Think your relationship is a failure because you and your partner aren’t following certain “rules” or meeting certain standards?
People’s beliefs about relationships can be even more important than their actual experiences in those relationships. We all interpret our experiences in terms of the schemas or templates within our minds that shape our perceptions. If you think a relationship should be full of romantic drama and intense emotion, you’ll regard the day-to-day rhythms of everyday life to be completely deadening. On the other hand, if you’re a staid and steady sort, you’ll run as fast as you can from a partner who is taking an endless roller-coaster ride of emotional highs and lows.
Our romantic experiences can be likened to mythic dramas that either brought us fulfillment or disappointment, and sometimes a bit of both. Think about your last love relationship and probably you’ll see yourself as a love-struck naïve heroine who fell hard and fast for someone, thinking it would last forever. Yes, your hero was like a god on Mt. Olympus in your eyes, a mythic hero who seized the opportunity to woe you, but fell short in loving you the way you deserved to be loved. Now that it’s over you may want to review the last few relationships or so to discover the themes that were repeated over and over again. Was it fate? Or were you so naive that you just kept picking the same kind of man because of blind attraction.
Your personal relationship mythology may be the reason why your love relationships don’t pan out, taking a wrong turn and leaving you wondering if some invisible force planned it that way. A subconscious script drives your experiences with men creating fateful scenarios that test your ability to remain true to yourself and to learn about the ups and downs of love relationships.
The term “personal mythology” was coined by Carl Jung, the father of analytical and depth psychology. Of his own personal mythology Jung wrote:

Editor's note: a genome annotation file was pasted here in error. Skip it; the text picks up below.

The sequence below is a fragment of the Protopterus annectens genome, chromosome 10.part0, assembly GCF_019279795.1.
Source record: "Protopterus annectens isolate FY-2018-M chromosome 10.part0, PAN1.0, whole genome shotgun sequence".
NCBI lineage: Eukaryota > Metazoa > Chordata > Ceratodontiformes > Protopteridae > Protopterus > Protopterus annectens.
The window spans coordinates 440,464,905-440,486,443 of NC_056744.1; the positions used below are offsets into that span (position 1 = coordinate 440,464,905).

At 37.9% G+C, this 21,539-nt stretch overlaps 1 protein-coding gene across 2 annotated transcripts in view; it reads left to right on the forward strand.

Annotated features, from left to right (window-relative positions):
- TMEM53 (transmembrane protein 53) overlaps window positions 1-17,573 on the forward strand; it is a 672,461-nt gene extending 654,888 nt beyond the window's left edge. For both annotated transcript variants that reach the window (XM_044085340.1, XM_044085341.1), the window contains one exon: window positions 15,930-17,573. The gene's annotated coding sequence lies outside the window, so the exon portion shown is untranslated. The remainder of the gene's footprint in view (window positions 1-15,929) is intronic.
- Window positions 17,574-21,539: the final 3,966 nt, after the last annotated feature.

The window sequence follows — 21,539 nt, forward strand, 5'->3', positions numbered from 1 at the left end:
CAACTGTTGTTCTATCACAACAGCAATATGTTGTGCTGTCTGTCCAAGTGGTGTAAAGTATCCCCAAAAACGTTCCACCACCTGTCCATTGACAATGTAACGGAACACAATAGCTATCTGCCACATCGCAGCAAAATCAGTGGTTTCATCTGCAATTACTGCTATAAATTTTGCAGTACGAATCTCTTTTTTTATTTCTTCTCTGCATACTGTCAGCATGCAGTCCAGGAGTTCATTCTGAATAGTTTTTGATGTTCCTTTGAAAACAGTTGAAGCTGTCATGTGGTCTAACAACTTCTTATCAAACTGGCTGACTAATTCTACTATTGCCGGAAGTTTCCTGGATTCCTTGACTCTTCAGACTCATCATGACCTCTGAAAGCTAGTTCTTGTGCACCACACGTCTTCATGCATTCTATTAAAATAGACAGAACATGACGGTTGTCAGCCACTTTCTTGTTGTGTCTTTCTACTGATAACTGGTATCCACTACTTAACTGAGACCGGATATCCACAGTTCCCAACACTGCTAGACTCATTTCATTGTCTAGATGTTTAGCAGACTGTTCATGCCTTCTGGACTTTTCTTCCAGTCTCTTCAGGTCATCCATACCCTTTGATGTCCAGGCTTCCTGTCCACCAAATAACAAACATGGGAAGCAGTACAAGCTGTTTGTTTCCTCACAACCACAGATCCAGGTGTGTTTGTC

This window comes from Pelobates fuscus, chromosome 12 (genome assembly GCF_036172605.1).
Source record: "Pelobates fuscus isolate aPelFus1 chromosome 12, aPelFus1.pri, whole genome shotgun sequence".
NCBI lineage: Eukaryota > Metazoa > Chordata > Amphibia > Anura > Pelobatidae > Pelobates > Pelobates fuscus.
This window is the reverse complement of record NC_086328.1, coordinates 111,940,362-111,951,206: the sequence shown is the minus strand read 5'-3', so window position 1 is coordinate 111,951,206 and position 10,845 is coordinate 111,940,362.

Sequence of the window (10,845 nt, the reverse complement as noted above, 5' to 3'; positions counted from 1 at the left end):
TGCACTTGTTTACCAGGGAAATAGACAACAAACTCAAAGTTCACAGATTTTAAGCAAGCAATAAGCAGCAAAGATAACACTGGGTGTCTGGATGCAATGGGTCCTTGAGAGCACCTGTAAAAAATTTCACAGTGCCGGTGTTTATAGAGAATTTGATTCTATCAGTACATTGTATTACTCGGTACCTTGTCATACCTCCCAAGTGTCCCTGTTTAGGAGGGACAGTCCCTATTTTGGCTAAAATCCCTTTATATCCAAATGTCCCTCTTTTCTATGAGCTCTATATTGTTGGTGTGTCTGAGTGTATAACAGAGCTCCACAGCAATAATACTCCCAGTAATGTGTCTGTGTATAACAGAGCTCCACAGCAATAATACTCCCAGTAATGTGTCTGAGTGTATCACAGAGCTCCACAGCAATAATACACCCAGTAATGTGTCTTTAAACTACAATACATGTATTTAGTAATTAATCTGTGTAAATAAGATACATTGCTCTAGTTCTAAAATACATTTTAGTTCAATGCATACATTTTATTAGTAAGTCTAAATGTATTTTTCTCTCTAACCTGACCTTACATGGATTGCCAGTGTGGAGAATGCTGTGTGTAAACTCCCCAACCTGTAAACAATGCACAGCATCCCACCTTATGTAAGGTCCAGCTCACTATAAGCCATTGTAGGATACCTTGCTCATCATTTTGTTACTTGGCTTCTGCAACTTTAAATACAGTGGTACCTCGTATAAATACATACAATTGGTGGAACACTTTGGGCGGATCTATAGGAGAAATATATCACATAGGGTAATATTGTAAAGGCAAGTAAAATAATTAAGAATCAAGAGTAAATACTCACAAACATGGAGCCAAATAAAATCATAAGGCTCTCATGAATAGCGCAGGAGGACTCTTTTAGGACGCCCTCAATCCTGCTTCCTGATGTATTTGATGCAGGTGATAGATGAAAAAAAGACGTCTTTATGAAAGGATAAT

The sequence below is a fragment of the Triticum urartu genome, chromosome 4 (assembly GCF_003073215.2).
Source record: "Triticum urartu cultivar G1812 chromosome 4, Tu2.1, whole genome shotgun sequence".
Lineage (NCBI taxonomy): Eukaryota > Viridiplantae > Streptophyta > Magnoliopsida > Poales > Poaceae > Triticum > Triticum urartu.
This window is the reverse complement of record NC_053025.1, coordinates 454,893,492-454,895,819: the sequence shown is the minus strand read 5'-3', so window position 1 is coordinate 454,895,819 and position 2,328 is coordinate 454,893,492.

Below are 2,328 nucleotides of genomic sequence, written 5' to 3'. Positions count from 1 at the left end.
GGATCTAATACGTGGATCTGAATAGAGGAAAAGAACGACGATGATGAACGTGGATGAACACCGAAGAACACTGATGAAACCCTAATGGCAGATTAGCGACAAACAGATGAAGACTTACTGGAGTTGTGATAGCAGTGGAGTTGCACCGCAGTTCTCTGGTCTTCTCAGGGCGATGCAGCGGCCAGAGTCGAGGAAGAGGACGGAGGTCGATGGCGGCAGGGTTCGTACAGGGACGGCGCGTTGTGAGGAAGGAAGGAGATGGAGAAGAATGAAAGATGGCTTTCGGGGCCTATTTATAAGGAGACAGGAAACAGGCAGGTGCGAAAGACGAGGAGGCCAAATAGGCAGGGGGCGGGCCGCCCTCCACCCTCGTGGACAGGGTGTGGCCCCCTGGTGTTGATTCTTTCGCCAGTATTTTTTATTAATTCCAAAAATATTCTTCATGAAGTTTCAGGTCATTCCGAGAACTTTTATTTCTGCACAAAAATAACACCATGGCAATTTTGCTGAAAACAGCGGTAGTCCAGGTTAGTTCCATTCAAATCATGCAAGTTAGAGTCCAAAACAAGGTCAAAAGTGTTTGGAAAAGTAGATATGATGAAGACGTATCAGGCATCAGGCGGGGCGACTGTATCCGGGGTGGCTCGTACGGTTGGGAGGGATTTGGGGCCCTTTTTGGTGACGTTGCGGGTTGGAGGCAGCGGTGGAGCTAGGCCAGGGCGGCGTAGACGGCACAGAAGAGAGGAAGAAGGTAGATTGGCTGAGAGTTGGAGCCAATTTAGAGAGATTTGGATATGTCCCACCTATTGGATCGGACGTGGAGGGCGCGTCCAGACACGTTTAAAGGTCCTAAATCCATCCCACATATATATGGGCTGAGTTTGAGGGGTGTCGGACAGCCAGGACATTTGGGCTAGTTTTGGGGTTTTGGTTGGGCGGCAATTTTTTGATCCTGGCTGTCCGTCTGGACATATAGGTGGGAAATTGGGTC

“Thus it is that I have now undertaken, in my eighty-third year, to tell my personal myth. I can only make direct statements, only ‘tell stories.’ Whether or not the stories are ‘true’ is not the problem. The only question is whether what I tell is my fable, my truth.”
Jung saw parallels between the mythologies of the ancients and the human dilemmas his clients faced in his day. What Jung realized is that underpinning storylines (myths) run through the fabric of the collective soul of humanity. Therefore, each and every individual can relate to the dilemmas, tests, trails and acts of fate befalling the gods and goddesses in the mythologies of the world. Persephone cast into the underworld with Hades is like any woman who is seduced by a “bad boy” and ends up emotionally abused and depressed. Any woman who has been abandoned by a man can relate to the myth of Ariadne and Theseus when Ariadne is left on the island of Naxos even after having faithfully served Theseus with her wisdom. A woman possessed by Aphrodite will probably only be seen as a sex object. And a woman attracted to Dionysus, the god of intoxication, is apt to have a string of alcoholics as a list of lovers.
Gaining Insights Into Your Relationship Mythology
The process of writing your relationship history as a myth or fairytale can reveal a great deal about your inner psychology and the psychology of those you choose to fall in love with. It will illuminate the storyline, the dynamics of the relationship that perhaps were hidden from view at the time and help you to examine the patterns that no longer serve you.
How to Begin Writing Your Relationship Mythology